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hope minis

clarksonclarkson Posts: 1,641
edited May 2008 in MTB workshop & tech
why is it that whenever i set them up on the workstand so that there is no or little drag, and the rotor is central to the pistons, they drag when i come back. or the rotor is no longer central? is it because they're new the whole system and the piston seals need to bed in? or is something broken? all the bolts are done up tight.

thanks for your help.
I said hit the brakes not the tree!!

2006 Specialized Enduro Expert
http://www.pinkbike.com/photo/3192886/

2008 Custom Merlin Malt 4
http://www.pinkbike.com/photo/2962222/

2008 GT Avalanche Expert
http://www.pinkbike.com/photo/3453980/

Posts

  • skylinerskyliner Posts: 613
    Do you loosen the PM bolts and pump the lever a few times before setting the rotor centrally between the pads and tightening the bolts?
    If not, give it a try.
    It's nice to be important, but it's more important to be nice.
  • ride_wheneverride_whenever Posts: 13,279
    you might want to take out and lube the pistons with dot 5.1 IIRC, as that is what is in the pistons.
  • skylinerskyliner Posts: 613
    Actually, Hope recommend lubing pistons with silicone lube as it doesn't evaporate and won't permeate through any holes in the backing plates and comtaminate the friction material.
    And you don't need to remove the pistons to do this, just pump them out a little and apply with a small brush.
    It's nice to be important, but it's more important to be nice.
  • ride_wheneverride_whenever Posts: 13,279
    Ooooooooooooo, that's good to know, would silicone high vacuum grease work, 'cos i have loads of that!
  • skylinerskyliner Posts: 613
    The electrical contact stuff from Maplin works, so maybe.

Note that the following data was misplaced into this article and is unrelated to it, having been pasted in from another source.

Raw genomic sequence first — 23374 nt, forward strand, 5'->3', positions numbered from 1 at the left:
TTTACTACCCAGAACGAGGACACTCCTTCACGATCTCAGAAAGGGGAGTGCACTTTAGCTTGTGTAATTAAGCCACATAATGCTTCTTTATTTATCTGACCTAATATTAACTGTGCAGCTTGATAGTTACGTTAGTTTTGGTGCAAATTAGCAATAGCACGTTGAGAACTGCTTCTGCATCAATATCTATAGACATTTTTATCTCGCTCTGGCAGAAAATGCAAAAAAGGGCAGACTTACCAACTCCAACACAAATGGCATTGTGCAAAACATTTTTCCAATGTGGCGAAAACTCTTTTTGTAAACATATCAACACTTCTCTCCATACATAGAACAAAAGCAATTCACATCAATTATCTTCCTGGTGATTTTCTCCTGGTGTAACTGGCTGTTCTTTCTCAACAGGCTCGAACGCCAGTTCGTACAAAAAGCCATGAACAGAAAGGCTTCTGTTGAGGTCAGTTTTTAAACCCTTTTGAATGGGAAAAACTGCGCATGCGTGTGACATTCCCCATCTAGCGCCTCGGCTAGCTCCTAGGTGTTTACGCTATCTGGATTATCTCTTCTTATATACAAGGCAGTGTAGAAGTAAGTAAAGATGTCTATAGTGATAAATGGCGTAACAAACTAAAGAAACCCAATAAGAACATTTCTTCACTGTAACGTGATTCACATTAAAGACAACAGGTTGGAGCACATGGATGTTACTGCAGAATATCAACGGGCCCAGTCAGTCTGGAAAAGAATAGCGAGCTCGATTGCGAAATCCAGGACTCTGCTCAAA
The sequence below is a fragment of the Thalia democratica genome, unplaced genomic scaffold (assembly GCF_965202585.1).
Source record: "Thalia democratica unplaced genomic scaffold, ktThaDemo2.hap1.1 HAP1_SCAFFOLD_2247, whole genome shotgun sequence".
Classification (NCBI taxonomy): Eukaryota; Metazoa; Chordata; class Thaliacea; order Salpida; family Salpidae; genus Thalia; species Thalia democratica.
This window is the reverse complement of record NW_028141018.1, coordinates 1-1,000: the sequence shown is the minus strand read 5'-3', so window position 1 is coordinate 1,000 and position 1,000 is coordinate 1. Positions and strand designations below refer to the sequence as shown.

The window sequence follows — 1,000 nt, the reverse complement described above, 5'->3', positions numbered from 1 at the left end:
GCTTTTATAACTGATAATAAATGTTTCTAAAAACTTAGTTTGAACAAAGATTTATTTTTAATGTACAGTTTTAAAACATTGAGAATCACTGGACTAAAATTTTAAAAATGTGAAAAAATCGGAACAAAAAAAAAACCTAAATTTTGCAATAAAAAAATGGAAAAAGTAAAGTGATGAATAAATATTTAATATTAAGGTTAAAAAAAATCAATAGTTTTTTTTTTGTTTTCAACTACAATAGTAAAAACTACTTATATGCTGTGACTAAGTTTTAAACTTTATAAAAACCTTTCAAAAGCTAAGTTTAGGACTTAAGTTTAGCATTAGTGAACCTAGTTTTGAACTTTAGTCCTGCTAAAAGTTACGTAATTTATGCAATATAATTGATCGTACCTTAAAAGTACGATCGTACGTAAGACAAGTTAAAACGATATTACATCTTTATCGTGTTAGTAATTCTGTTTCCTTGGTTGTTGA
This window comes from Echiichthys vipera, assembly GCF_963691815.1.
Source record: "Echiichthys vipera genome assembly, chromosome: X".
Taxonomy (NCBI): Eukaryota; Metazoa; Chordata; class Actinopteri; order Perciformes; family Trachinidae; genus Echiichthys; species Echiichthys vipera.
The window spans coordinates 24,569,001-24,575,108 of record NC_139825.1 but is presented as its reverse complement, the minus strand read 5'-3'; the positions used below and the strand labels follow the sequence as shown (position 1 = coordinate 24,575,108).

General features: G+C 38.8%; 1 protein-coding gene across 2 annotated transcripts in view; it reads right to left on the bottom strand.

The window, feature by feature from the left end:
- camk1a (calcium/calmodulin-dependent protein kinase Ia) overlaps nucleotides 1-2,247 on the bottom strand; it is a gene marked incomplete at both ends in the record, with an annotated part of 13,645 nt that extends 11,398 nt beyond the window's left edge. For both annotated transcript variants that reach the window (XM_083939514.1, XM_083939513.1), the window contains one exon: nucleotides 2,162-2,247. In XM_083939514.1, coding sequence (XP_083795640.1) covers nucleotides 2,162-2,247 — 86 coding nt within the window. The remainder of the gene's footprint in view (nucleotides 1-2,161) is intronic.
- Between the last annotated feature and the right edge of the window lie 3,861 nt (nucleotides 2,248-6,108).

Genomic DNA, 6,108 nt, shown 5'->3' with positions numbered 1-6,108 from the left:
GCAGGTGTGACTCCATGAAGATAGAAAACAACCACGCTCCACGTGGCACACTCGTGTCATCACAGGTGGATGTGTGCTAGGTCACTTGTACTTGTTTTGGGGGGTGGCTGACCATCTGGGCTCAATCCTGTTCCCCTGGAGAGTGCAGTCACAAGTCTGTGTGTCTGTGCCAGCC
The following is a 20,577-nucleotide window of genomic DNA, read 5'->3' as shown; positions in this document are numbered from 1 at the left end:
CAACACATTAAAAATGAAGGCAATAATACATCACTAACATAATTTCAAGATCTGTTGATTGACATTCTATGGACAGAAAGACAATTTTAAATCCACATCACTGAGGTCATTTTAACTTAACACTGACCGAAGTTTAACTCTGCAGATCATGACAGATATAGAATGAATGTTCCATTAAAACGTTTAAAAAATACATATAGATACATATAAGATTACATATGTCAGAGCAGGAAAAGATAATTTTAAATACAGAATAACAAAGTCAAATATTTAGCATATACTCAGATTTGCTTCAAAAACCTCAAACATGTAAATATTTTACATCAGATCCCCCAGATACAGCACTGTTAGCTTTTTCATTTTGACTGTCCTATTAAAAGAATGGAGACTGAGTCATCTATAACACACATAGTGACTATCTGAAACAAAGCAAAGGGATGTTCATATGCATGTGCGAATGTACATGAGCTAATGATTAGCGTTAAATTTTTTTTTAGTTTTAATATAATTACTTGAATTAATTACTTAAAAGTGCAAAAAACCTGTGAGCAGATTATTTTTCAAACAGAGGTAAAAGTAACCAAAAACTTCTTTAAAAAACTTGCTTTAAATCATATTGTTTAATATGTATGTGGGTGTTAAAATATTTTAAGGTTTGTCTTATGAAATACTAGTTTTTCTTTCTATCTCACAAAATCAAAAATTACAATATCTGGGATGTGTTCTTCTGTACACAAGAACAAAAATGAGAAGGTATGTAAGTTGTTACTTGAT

It's nice to be important, but it's more important to be nice.
  • clarksonclarkson Posts: 1,641
    skyliner wrote:
    Do you loosen the PM bolts and pump the lever a few times before setting the rotor centrally between the pads and tightening the bolts?
    If not, give it a try.

    no i didnt. might give it a go. thanks!!
    I said hit the brakes not the tree!!

    2006 Specialized Enduro Expert
    http://www.pinkbike.com/photo/3192886/

    2008 Custom Merlin Malt 4
    http://www.pinkbike.com/photo/2962222/

    2008 GT Avalanche Expert
    http://www.pinkbike.com/photo/3453980/
  • FawdoFawdo Posts: 10
    Hi, my advise is to use copper slip on the pistons, it also stops the pads Squealing like a pig,

    Mini monos were a good upgrade and in general I like them but they don't have enough stopping power for a chunky monkey like me and I've had trouble with the res blowing a seal on the rear. (upgraded to larger disc but still not enough power!!!)
  • skylinerskyliner Posts: 613
    Copperslip can contaminate pads and piston seals too, which is why your brakes may not feel powerful enough. I've used Mono Mini's for DH with no problems @ 13.5st.
    It's nice to be important, but it's more important to be nice.
  • RockhopperRockhopper Posts: 503
    Red rubber grease for pistons and seals, coppa slip for the back of pads (although Hope say not to).
  • ThreeFishThreeFish Posts: 16
    skyliner wrote:
    Do you loosen the PM bolts and pump the lever a few times before setting the rotor centrally between the pads and tightening the bolts?

    You're greatly increasing the likelihood of sqeaks and squeals under braking if you set a caliper up this way. Chances are the lever feel will be soft and vague, too. Caliper pistons are designed to work symmetrically, so once the caliper has been centered over the rotor, then fit the pads and operate the lever to get the pistons out to a working position. If one piston is extending further/quicker than the other, push/pull the rotor against the side which is extending first and then gently pull the lever to extend the 'lazy' piston (you may find it easier to have somebody help out here, especially with an M4 or M6). You basically just need to manipulate the pistons until they both/all extend equally, thus making sure that the pads both hit the rotor at the same time (as their design intends). Symmetry is the key to a brake that performs well and feels good in your hand.
    Hopes can be a little fiddly to get set up, but it's worth spending a little time getting it right.
    You'll find caliper set-up videos in the Technical section of the Hope website, if you're interested.
    ***


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    '07 SX Trail
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